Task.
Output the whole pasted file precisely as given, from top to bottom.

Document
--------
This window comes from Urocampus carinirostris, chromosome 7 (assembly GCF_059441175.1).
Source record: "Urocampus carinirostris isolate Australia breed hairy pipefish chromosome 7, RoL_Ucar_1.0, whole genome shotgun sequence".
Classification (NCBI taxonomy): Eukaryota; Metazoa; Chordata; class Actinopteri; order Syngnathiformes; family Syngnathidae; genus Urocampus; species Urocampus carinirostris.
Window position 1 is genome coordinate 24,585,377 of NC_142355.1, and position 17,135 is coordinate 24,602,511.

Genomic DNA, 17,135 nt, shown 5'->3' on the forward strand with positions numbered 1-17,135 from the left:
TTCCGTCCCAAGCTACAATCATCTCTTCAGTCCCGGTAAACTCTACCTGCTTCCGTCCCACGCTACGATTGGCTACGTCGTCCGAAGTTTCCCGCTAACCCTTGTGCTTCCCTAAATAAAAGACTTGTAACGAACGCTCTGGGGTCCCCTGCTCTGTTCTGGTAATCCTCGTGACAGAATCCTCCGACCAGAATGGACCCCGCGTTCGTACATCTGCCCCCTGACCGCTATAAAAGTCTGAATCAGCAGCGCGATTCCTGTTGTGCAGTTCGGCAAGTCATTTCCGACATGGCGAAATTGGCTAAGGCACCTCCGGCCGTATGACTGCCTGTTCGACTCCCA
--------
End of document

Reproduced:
This window comes from Urocampus carinirostris, chromosome 7 (assembly GCF_059441175.1).
Source record: "Urocampus carinirostris isolate Australia breed hairy pipefish chromosome 7, RoL_Ucar_1.0, whole genome shotgun sequence".
Classification (NCBI taxonomy): Eukaryota; Metazoa; Chordata; class Actinopteri; order Syngnathiformes; family Syngnathidae; genus Urocampus; species Urocampus carinirostris.
Window position 1 is genome coordinate 24,585,377 of NC_142355.1, and position 17,135 is coordinate 24,602,511.

Genomic DNA, 17,135 nt, shown 5'->3' on the forward strand with positions numbered 1-17,135 from the left:
TTCCGTCCCAAGCTACAATCATCTCTTCAGTCCCGGTAAACTCTACCTGCTTCCGTCCCACGCTACGATTGGCTACGTCGTCCGAAGTTTCCCGCTAACCCTTGTGCTTCCCTAAATAAAAGACTTGTAACGAACGCTCTGGGGTCCCCTGCTCTGTTCTGGTAATCCTCGTGACAGAATCCTCCGACCAGAATGGACCCCGCGTTCGTACATCTGCCCCCTGACCGCTATAAAAGTCTGAATCAGCAGCGCGATTCCTGTTGTGCAGTTCGGCAAGTCATTTCCGACATGGCGAAATTGGCTAAGGCACCTCCGGCCGTATGACTGCCTGTTCGACTCCCA